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What is the perfect meal? Typically, it’s one that manages to satisfy all three tiers of the food pyramid. First, you have your carbs — pasta, bread, or, in most Filipino cases, rice will do the trick for that. Then, you have your proteins. This can come in an array of ingredients, whether it’s meat, seafood, or even tofu. And of course, your hearty meal wouldn’t be complete without some greens and veggies to keep your body chock full of nutrients. Altogether, you have a meal that is satisfying from beginning to end. And that is exactly what this ginataang hipon, sitaw, at kalabasa is!
A warm, homemade meal can rarely get any better than this ginataang hipon, sitaw, at kalabasa. On their own, each component is a star of its own, and can make any eating experience much brighter. But put them together and you have a powerhouse of a meal that your whole family will surely scarf down. Brimming with excellent flavors and an aroma to die for, this ginataang hipon dish is beloved across the country. Why wouldn’t it be, when it’s just so delicious?
Ginataang hipon, sitaw, at kalabasa is only one of many Filipino dishes we refer to as ginataan.
From fish, to jackfruit, to even pork, a lot of dishes have been made even better by the presence of coconut milk, or gata. This warm, rich liquid has become a go to for people looking to spice things up in the kitchen. Coconut milk works great not only in desserts, but in savory dishes too. In fact, in regions like Bicol, you’ve gata try all their gata dishes (pun intended!).
Coconut milk is nutty, sweet, but not overpowering in its flavor. This makes it perfect for dishes like ginataang hipon, where all the other ingredients have a good flavor of their own. Here are some other ingredients where gata truly shines, and highlights all other flavors of the dishes they’re in!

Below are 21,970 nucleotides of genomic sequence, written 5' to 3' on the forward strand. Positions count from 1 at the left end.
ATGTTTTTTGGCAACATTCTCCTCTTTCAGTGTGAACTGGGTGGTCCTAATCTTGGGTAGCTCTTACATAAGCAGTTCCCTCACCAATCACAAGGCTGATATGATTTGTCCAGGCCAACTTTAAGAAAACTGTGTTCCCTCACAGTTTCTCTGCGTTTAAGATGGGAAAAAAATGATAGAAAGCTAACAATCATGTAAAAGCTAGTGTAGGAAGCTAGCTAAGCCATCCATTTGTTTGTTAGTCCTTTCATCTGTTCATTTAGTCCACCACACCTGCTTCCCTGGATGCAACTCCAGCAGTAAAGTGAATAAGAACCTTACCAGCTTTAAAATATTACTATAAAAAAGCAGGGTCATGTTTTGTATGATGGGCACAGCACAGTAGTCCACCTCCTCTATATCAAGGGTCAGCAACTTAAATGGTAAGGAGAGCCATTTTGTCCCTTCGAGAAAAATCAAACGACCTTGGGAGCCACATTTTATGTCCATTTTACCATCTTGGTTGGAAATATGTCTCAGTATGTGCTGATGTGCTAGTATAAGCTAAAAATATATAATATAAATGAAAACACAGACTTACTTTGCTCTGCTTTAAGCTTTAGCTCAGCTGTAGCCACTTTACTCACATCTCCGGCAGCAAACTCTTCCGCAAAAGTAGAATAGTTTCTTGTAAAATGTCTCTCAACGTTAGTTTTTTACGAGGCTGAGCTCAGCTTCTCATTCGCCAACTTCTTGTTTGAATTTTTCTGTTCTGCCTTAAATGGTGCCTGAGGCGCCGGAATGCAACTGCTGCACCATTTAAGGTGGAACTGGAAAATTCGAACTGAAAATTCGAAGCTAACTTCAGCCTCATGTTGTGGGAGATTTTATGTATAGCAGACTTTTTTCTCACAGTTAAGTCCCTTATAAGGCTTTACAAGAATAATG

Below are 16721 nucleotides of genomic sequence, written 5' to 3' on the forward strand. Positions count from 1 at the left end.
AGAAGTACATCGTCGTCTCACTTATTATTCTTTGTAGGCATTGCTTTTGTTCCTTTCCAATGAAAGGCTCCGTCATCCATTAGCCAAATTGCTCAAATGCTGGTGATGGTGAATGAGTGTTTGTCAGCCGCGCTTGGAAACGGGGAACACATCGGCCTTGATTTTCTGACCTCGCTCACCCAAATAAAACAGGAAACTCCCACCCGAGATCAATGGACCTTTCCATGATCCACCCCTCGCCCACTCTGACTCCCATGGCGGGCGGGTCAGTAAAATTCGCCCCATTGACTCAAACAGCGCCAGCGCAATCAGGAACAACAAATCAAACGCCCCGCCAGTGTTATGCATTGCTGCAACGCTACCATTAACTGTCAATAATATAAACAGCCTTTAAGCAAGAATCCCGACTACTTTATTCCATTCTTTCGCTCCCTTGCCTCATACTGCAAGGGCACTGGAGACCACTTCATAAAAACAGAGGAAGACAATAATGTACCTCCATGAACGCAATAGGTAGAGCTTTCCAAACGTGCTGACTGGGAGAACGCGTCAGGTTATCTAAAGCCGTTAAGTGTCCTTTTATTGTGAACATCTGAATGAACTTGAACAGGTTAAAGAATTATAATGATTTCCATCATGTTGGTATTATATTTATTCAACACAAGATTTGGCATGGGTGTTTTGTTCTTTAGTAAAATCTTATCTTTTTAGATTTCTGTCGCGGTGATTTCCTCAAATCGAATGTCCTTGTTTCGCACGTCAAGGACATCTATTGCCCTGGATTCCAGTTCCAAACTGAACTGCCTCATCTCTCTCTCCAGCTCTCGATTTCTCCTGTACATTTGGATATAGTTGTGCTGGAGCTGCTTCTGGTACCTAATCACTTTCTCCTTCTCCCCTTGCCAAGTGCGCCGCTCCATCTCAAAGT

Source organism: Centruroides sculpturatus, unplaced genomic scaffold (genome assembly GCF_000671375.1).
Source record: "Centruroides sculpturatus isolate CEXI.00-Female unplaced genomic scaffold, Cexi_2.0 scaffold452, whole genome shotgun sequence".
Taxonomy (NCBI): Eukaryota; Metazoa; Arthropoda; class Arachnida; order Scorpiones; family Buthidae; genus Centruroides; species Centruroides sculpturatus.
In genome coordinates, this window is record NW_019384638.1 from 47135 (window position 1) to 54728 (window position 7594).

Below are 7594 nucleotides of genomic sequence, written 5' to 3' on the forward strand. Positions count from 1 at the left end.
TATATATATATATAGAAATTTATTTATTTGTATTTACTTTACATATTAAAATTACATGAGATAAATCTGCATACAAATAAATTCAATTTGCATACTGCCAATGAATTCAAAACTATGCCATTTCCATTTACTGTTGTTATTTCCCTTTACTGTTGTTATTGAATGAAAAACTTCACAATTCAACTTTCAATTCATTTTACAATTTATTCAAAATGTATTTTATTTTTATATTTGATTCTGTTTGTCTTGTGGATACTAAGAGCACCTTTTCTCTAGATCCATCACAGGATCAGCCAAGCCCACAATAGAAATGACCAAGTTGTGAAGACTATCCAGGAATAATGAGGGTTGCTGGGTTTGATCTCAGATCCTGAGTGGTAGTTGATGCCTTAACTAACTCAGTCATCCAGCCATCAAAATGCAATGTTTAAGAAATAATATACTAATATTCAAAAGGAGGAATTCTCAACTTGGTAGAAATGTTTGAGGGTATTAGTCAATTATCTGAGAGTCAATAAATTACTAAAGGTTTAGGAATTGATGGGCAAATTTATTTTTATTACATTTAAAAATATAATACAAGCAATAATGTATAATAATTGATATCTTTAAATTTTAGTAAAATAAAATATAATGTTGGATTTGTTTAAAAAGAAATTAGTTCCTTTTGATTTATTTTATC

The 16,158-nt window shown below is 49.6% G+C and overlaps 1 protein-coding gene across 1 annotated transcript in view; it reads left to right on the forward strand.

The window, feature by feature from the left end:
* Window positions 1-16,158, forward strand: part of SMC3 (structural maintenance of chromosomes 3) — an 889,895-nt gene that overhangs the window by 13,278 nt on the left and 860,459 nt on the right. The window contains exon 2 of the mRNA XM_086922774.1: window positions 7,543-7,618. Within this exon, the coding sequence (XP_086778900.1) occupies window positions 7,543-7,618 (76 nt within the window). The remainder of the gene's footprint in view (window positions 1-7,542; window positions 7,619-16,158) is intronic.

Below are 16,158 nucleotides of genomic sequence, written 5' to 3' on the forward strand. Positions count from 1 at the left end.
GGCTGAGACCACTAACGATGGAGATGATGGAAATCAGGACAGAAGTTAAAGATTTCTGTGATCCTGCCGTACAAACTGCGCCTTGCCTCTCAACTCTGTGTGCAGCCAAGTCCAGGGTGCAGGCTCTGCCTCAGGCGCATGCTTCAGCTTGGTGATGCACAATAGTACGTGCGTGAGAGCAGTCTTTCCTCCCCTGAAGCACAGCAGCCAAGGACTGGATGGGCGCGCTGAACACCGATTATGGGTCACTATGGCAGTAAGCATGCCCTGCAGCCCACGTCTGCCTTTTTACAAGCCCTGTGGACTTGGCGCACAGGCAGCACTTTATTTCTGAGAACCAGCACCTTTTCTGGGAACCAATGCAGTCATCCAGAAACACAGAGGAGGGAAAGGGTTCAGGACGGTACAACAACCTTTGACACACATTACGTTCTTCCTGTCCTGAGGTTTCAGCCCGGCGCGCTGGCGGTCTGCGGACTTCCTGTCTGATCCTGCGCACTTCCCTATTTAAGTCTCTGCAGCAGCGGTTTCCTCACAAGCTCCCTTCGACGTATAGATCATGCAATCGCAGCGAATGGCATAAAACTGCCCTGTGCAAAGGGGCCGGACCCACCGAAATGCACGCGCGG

The Bicolano term for delicious or masarap is masiram — something you definitely won’t be able to stop saying once you get a load of this yummy meal! Ginataang hipon aside, I’d say Bicol Express is another quintessential example of the perfect dish. Here, coconut milk truly shines when you pair it with thick and juicy pork belly. Add some shrimp paste and chili peppers, and you have for yourself one spellbinding dish. The sweetness of gata works perfectly well with the spicy chili peppers, and bagoong adds even more umami. Don’t believe us? Try it for yourself, and you’ll be on the Bicol Express train in no time!
Move over, Avengers; we have a new crossover event of the century! Don’t you just love when two of your dishes fuse together to create something nothing short of otherworldly? That’s what you get in this delicious, mouthwatering Pork Kaldereta sa Gata! What this dish is able to do is combine what you love most about both dishes and put them all in one stellar and delightful meal. Pork kaldereta sa Gata has a saucier, more prominent tomato base than dishes like ginataang hipon. But the coconut milk that flavors it is truly an ingredient impossible to miss.
We know we’ve spoken a lot about filling meals like ginataang hipon and Bicol Express. But who said all ginataan dishes have to be savory? This Ginataang Bilo-bilo with Langka begs to differ! Filipino cuisine is as innovative as they come, and we see ingredients like coconut milk in all sorts of dishes, regardless of their taste palate. From appetizers straight on down to dessert, there’s a gata dish for everyone!